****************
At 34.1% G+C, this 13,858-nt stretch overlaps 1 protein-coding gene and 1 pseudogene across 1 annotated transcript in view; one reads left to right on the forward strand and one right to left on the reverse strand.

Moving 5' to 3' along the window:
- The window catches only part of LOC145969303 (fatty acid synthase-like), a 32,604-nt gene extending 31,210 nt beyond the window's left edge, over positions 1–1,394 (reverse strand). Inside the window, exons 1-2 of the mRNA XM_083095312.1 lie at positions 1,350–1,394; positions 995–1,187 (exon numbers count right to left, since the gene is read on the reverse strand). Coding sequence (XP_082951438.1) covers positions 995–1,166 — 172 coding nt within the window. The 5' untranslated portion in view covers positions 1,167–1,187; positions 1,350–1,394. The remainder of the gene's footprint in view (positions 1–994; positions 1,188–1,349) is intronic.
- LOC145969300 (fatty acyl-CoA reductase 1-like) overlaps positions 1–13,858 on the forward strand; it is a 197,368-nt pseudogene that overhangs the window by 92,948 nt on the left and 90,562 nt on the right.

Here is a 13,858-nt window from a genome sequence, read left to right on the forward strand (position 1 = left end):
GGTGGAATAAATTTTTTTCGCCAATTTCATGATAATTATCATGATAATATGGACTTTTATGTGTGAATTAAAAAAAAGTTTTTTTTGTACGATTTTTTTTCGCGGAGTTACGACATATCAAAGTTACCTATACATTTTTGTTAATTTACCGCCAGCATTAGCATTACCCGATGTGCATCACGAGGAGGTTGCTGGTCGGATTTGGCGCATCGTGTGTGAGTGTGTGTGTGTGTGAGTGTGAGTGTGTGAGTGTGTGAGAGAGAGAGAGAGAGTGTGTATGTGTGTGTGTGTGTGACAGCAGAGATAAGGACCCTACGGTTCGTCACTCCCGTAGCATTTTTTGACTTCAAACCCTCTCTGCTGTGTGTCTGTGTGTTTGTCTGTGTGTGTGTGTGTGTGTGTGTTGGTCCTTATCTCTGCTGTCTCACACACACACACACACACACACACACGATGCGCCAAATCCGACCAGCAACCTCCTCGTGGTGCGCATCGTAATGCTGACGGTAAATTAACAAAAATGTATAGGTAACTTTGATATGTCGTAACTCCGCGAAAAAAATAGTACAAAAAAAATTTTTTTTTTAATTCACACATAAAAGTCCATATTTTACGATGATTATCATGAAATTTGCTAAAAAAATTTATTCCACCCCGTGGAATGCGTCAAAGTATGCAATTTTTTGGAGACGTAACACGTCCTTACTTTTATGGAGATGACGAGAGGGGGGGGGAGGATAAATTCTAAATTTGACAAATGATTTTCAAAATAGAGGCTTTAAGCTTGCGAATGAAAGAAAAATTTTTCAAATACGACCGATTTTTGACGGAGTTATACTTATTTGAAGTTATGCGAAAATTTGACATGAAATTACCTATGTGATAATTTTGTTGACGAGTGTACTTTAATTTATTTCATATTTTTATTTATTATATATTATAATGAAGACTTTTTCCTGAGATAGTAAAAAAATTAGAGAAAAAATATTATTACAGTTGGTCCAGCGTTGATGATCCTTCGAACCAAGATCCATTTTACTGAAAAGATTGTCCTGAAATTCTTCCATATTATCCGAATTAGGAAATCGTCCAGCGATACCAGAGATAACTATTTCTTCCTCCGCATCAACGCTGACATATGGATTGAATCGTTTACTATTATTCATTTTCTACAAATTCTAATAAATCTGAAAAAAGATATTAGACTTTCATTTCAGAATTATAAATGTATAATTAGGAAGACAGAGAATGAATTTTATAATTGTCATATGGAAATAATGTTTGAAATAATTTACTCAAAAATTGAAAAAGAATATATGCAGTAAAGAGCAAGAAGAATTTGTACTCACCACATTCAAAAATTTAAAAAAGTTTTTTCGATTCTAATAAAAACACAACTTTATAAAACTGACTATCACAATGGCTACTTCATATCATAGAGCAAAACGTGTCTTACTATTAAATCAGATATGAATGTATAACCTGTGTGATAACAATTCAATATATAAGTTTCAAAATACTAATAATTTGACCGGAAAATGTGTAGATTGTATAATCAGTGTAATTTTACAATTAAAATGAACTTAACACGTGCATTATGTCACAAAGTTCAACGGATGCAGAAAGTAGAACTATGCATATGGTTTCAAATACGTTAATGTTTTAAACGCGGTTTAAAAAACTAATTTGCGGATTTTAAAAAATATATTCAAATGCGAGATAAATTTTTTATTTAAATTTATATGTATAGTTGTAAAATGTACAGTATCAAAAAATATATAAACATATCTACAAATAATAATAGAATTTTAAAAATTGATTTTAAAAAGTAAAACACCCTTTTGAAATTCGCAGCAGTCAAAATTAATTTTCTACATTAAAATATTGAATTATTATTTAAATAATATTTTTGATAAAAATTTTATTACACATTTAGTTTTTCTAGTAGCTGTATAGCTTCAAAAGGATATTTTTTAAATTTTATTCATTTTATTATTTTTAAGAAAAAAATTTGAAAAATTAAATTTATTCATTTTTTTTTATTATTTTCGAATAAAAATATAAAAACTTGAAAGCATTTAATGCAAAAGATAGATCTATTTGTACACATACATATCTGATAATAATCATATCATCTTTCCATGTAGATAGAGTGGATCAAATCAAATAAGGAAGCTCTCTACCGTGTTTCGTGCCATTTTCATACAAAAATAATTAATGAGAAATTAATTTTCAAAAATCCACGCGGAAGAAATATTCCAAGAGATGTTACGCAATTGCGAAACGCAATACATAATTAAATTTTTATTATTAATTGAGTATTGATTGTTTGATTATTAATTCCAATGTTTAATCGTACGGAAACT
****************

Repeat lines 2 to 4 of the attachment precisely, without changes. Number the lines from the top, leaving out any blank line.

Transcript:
Moving 5' to 3' along the window:
- The window catches only part of LOC145969303 (fatty acid synthase-like), a 32,604-nt gene extending 31,210 nt beyond the window's left edge, over positions 1–1,394 (reverse strand). Inside the window, exons 1-2 of the mRNA XM_083095312.1 lie at positions 1,350–1,394; positions 995–1,187 (exon numbers count right to left, since the gene is read on the reverse strand). Coding sequence (XP_082951438.1) covers positions 995–1,166 — 172 coding nt within the window. The 5' untranslated portion in view covers positions 1,167–1,187; positions 1,350–1,394. The remainder of the gene's footprint in view (positions 1–994; positions 1,188–1,349) is intronic.
- LOC145969300 (fatty acyl-CoA reductase 1-like) overlaps positions 1–13,858 on the forward strand; it is a 197,368-nt pseudogene that overhangs the window by 92,948 nt on the left and 90,562 nt on the right.